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Let $\alpha_1 \geq \ldots \geq \alpha_n$ be ordinal numbers. I am interested in necessary and sufficient conditions for the ordinal sum $\alpha_1 + \ldots + \alpha_n$ to be equal to the Hessenberg sum $\alpha_1 \oplus \ldots \alpha_n$, most quickly defined by collecting all the terms $\omega^{\gamma_i}$ of the Cantor normal forms of the $\alpha_i$'s and adding them in decreasing order.

Unless I am very much mistaken the answer is the following: for all $1 \leq i \leq n-1$, the smallest exponent $\gamma$ of a term $\omega^{\gamma}$ appearing in the Cantor normal form of $\alpha_i$ must be at least as large as the greatest exponent $\gamma'$ of a term $\omega^{\gamma'}$ appearing in the Cantor normal form of $\alpha_{i+1}$. And this holds just because if $\gamma' < \gamma$,

$\omega^{\gamma'} + \omega^{\gamma} = \omega^{\gamma} < \omega^{\gamma} + \omega^{\gamma'} = \omega^{\gamma'} \oplus \omega^{\gamma}$.

Nevertheless I ask the question because:

1) I want reassurance of this: I have essentially no experience with ordinal arithmetic.
2) Ideally I'd like to be able to cite a standard paper or text in which this result appears.

Bonus points if there happens to be a standard name for sequences of ordinals with this property: if I had to name it I would choose something like unlaced or nonoverlapping.

P.S.: The condition certainly holds if each $\alpha_i$ is of the form $\omega^{\gamma} + \ldots + \omega^{\gamma}$. Is there a name for such ordinals?

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You are exactly right about the "asymmetrically absorptive" nature of standard ordinal addition (specifically with regard to Cantor normal form). Your condition is necessary and sufficient (sufficiency is easy, and you've shown necessity). I don't know of any standard name for such sequences, though. As for your $\omega^\gamma+\cdots+\omega^\gamma$ bit, that isn't appropriate for Cantor normal form. We require the exponents to be listed in strictly decreasing order.

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  • $\begingroup$ $@$Cameron: thanks. Two things: (i) I'm still hoping for something to cite. (ii) In the literature I've encountered there are two versions of Cantor normal form, a "long" and a "short" one. In the long one you don't multiply the $\omega^{\gamma}$'s by integers: you write them out allowing finite repetitions. Actually though I wrote it out that way only to avoid the headache of deciding on whether to write $\omega^{\gamma} n$ or $n \omega^{\gamma}$, i.e., which convention to use on the definition of ordinal multiplication. $\endgroup$ – Pete L. Clark May 9 '13 at 4:44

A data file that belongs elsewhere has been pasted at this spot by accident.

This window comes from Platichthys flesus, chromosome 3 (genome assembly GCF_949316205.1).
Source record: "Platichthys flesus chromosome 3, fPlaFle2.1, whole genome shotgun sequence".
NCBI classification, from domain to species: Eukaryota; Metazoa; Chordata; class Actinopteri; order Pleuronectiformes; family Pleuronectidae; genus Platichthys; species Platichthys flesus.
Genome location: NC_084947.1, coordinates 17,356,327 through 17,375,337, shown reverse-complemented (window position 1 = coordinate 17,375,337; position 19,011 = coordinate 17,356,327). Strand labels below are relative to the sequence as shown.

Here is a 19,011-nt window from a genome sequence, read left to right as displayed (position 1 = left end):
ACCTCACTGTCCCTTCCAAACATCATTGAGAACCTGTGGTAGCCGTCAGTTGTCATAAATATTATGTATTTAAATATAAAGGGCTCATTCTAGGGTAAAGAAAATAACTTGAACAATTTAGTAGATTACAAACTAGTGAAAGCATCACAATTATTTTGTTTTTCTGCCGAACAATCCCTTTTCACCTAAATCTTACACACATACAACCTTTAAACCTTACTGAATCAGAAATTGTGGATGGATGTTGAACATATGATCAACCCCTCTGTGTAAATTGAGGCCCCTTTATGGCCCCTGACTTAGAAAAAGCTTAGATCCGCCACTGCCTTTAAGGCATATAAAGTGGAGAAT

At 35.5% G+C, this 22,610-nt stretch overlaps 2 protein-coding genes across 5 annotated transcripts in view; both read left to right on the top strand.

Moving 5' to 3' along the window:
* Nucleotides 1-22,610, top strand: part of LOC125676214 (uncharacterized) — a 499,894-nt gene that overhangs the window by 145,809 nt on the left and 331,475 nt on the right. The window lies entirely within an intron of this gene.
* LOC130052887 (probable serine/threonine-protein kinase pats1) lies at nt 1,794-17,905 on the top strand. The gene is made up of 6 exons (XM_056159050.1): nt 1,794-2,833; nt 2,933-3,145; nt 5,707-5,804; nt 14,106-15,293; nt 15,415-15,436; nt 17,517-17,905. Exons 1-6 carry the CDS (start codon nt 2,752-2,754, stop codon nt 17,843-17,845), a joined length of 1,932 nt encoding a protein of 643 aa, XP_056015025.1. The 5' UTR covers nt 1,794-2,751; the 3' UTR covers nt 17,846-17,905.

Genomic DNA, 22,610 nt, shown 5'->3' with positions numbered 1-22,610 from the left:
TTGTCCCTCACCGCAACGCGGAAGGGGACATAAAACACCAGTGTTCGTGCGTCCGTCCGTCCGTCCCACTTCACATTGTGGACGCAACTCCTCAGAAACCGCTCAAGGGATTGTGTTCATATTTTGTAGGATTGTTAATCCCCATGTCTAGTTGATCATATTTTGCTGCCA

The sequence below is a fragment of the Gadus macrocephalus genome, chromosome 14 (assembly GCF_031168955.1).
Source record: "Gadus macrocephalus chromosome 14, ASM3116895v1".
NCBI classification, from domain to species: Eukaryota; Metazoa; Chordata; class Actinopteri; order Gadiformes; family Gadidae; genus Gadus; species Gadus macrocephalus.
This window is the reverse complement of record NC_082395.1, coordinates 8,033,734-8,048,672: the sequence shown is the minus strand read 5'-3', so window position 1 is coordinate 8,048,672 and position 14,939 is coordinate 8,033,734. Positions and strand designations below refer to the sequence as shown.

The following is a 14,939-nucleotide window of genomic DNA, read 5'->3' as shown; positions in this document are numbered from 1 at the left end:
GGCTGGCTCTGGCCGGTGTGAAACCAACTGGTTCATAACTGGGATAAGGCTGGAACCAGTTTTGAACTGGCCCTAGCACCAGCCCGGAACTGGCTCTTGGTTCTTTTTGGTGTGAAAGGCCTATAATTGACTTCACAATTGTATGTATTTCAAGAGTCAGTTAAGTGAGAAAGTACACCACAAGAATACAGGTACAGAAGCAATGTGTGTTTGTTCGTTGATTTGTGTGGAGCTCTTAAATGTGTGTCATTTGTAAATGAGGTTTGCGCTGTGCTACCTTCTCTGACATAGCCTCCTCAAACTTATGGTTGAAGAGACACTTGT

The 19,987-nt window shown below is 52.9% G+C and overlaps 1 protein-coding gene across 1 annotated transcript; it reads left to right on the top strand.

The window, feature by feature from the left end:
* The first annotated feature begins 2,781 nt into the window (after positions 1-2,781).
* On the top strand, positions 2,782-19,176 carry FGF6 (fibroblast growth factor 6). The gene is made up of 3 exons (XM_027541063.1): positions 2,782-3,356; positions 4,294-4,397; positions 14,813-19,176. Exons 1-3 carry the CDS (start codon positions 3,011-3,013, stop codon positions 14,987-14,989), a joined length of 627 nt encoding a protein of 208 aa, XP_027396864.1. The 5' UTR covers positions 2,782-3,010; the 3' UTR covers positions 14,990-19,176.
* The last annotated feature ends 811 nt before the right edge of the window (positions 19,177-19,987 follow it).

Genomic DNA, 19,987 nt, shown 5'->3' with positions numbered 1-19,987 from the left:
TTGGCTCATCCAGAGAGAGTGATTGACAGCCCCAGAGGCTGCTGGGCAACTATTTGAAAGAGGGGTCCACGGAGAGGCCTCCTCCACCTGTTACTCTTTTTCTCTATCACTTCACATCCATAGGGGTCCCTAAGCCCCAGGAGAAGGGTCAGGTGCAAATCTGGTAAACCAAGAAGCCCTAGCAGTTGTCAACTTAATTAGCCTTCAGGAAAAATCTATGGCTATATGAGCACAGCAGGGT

• $\begingroup$ In fact, I didn't say that I was giving Cantor normal form: I just said "of the form...". But no biggie... $\endgroup$ – Pete L. Clark May 9 '13 at 4:50
  • $\begingroup$ @Pete: (i) I'll see if I can track something down tomorrow. (ii) Ah! I see where you're coming from. Can't say I blame you, either. The lack of commutativity (and in particular the asymmetric absorptions) take some getting used to. Still, the way that the Cantor normal form is written (even in long form) is suggestive of how we need to do things. Except with finite ordinals, terms in a reduced sum (i.e. $\omega$ instead of $1+\omega$) must be written from biggest to smallest because of the aforementioned absorption. Likewise for products, so we need $\omega^\gamma n$. $\endgroup$ – Cameron Buie May 9 '13 at 4:59
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    $\begingroup$ Ultimately, it has to do with the nature of lexicographic (or dictionary) order. For example, $\omega 2$ is the order type of $$\bigl\{\langle0,0\rangle,\langle0,1\rangle,\langle0,2\rangle,\dots, \langle1,0\rangle,\langle1,1\rangle,\langle1,2\rangle\dots\bigr\},$$ which is $\omega+\omega$. But $2\omega$ is the order type of $$\bigl\{\langle0,0\rangle,\langle0,1\rangle,\langle1,0\rangle,\langle1,1\rangle,\langle2,0\rangle,\langle2,1\rangle,...\bigr\},$$ which is $\omega$. Still, I can't blame you. It's a convention that takes some serious getting used to. I'll try to track down a reference. $\endgroup$ – Cameron Buie May 9 '13 at 11:37
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    $\begingroup$ $@$Cameron: my point is that the standard convention on the order type of $\alpha \times \beta$ is that it is the reverse lexicographic order. I dug it up a little more, and it seems that Cantor himself changed his mind about the definition: see mathforum.org/kb/message.jspa?messageID=508086. In particular the last post in the thread give a good reason to take the standard convention: maybe that convinces me once and for all. $\endgroup$ – Pete L. Clark May 9 '13 at 16:18

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